Wreck & Reference
June 2, 2014
Great American Music Hall
Better than: Losing your hearing with old age.
Half were just barely post-pubescent. The other half was quite a bit older. Despite the difference in age, there was a lot these two groups shared. Most wore black, and quite a few came alone.
This was the crowd at Deafheaven, the San Francisco-based black metal and post-rock band. Even if many of these people didn't know each other, by night's end, the men and women in front would at least come to know each other's touch and sweat. During the very first song, "Dream House," a ring formed before the stage, because, at its very front, throughout the show, was lead singer George Clarke. At his foot was a circle of the passionate and faithful: Twenty or so bodies pressed together with arms stretched forward and fingers spread wide, toward Clarke. Around them was a semi-circle of space spotted with crowdmembers who either jumped forward, into the circle at front, or paced back and forth through the space, swinging their arms in sync with the crash of the drums.
The circle at front, with their bodies pressed into one another, grabbed at Clarke's sweat-soaked shirt. They placed their hands on his head. They touched his belly. They supported him when he made his body stiff, spun, and fell into the crowd, corpse-like. And he accepted it all without a change in facial expression. Instead, he expressed himself with acrobatic movement, which, in its intensity and control, was masterful and often demonic.
His movements varied in size and speed. Often he would throw his whole body into the performance, as he would jump forward and thrash his arms with tremendous speed. After such a frenzy, he would come to a halt and, very deliberately and very slowly, he would raise his arms, bend them forward, palm up, and wag his index and middle finger back and forth - "Come at me," he teased, and then, again at a great speed, he would jump, thrash, and scream. At times, in the way he followed violence -- quick, frenetic movements around the stage -- with stillness -- a fixed gaze, stiff torso, and arms that spread out oh so very slowly -- he often appeared vampiric.
At other times, Clarke was less sinister but no less severe or deliberate. He surrendered -- he spread his arms up in the air and closed his eyes as two guitars, bass, and drums thundered behind him. He was sexual -- he stretched his arm out into the air, bent it back toward him, twirled his hand, brought his fingers to his tongue and licked. He was loving -- he brought his fingers to his lips and blew a kiss to the audience.
With every one of these poses, the audience at front responded. When Clarke buried his face in his hands and bent forward, the group up front engulfed him. They embraced him. When Clarke screamed, mouth wide open, at a fan at his knee, the fan in turn opened his mouth and screamed. Clarke then kneeled to him until their mouths were about an inch from one another -- until Clarke spat into the fan's mouth, stood up, and continued to raise hell.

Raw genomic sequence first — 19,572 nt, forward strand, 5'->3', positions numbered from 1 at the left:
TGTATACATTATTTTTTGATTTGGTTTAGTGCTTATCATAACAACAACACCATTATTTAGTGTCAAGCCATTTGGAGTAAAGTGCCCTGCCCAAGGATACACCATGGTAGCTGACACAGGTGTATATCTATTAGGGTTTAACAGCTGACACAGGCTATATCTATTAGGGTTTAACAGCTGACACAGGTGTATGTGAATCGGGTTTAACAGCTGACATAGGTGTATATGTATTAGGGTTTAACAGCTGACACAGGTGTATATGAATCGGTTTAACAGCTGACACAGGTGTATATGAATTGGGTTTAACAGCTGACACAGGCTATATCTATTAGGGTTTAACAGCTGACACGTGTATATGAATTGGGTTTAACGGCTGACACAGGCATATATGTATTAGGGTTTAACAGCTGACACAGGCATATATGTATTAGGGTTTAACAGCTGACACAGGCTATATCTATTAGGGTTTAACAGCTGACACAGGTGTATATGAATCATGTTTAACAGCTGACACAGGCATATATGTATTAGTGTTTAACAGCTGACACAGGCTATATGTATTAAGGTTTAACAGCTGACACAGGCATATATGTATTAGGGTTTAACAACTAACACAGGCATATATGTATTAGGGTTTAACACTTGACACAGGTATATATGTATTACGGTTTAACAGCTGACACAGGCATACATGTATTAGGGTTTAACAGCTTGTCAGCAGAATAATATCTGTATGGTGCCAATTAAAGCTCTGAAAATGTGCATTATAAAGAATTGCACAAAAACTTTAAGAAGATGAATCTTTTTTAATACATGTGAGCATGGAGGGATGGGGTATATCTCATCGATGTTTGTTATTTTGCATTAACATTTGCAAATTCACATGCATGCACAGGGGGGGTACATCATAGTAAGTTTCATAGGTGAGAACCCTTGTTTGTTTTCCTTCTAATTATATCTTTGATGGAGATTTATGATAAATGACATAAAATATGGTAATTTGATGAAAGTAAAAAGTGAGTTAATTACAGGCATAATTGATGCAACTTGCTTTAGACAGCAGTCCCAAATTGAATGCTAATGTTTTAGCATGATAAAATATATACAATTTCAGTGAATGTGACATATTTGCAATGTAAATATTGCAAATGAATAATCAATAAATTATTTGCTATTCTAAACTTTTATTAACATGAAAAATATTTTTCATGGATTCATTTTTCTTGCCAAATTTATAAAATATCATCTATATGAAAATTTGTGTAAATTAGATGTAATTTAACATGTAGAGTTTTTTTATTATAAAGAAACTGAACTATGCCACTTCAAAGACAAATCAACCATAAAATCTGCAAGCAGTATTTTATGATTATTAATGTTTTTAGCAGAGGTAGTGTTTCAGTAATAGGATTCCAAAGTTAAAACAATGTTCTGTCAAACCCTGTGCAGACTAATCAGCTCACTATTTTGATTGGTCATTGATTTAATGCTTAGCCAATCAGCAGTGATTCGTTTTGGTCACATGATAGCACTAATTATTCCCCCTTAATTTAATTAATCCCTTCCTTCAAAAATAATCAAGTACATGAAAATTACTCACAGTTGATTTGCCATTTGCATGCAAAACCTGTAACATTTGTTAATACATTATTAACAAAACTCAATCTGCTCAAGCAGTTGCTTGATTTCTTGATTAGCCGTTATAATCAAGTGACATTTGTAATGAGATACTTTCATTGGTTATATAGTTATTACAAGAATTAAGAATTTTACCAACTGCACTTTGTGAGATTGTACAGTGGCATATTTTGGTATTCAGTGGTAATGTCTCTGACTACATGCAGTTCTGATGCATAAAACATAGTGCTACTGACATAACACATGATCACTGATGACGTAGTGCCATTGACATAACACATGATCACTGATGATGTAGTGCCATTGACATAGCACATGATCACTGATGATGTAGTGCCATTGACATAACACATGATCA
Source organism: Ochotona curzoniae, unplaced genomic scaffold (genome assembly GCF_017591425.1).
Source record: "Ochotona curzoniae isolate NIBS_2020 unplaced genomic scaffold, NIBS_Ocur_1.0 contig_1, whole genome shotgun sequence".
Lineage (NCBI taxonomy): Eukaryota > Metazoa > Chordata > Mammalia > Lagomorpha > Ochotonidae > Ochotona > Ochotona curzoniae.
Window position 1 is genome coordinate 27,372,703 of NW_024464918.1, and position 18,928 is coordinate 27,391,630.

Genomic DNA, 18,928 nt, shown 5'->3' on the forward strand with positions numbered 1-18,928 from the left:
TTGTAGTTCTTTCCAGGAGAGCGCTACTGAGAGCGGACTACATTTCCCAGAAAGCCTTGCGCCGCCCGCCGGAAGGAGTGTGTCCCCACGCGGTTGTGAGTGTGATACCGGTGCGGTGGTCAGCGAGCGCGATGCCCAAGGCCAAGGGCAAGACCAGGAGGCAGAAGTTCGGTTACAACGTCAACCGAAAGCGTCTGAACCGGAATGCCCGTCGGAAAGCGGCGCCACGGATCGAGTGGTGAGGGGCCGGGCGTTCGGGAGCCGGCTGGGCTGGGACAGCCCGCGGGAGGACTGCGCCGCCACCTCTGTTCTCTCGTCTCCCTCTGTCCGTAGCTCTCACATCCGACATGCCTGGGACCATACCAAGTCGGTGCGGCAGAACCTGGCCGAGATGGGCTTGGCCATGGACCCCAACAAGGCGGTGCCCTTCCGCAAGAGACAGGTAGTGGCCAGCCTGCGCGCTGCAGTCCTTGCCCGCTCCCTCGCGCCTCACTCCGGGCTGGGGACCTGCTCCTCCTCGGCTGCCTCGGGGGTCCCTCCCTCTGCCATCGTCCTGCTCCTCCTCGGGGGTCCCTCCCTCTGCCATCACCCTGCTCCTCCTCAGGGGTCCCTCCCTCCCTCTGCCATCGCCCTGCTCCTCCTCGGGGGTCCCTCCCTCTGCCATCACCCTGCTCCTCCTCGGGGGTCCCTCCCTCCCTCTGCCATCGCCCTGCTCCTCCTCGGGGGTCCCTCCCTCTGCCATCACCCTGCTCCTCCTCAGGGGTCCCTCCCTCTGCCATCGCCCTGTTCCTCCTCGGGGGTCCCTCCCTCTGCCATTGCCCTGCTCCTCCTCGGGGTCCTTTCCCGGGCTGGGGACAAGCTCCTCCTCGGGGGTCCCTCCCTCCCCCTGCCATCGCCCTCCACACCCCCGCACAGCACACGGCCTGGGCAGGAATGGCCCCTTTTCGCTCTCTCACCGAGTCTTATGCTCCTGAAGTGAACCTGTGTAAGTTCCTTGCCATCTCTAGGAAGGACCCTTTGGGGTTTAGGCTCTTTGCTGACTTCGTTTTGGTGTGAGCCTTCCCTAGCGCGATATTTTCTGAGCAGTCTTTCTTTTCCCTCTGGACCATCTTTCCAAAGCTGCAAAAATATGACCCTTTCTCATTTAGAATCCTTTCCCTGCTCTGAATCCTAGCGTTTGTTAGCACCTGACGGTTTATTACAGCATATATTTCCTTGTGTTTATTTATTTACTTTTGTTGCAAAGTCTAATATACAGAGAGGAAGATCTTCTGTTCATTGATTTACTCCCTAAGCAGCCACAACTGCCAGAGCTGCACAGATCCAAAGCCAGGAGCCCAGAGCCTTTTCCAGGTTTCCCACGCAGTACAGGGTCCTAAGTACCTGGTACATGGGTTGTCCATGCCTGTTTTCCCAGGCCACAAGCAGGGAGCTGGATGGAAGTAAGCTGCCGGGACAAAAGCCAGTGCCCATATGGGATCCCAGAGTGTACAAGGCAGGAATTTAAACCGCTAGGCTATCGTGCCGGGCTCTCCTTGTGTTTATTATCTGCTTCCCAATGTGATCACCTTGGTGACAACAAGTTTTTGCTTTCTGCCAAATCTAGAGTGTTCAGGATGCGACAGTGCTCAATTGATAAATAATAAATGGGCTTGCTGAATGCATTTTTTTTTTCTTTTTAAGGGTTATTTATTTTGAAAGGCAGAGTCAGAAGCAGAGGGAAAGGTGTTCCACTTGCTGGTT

On record, Deafheaven's music doesn't feel this communal. It's not something you dance to with your friends, or music where you throw your arm around a buddy's shoulder and sway. Deafheaven's music sounds like your own personal headspace at its most volatile.
First, we hear anger. The lyrics are often illegible; they're howled and, more than that, drowned in guitar and drums. The vocals come in and out of the music, but the guitars and drums often remain, churning on and on as if without reprieve.
Eventually, however, we do feel release. A guitar solo will emerge and frame that drone with notes that rise and fall. Or the drums will drop out and the guitars will simply dissipate: one guitar remains, and it plays three chords back and forth, back and forth, back and forth. It's quiet, melodic, and even peaceful, much like the music of Explosions in the Sky. With Deafheaven, though, slow, melodic post-rock's beauty is more tense. These passages' spare quality feels so delicate compared to the earlier assault of guitars that they become fragile and even precious -- we know that wall of guitar will inevitably return.
When the band replicated this sound at Great American Music Hall -- and they did so flawlessly -- the crowd might not have danced together. But there was nonetheless a communal experience in our collective response to the show: for the group at front, it meant fighting back as the band pummeled the crowd with guitars, bass, and drums. This group crowd-surfed, shoved, and jumped on each other to match Clarke's own violent gait. The rest of the crowd chose to be decimated -- for them, the most appropriate response was simply to stand in awe.
No clapping? At most shows, it feels appropriate to applaud the band after a song. At Deafheaven, it feels old-fashioned and, frankly, puny. After being washed over by the band's tidal wave of guitars and receiving Clarke's scream, applause, no matter how fervent, feels small.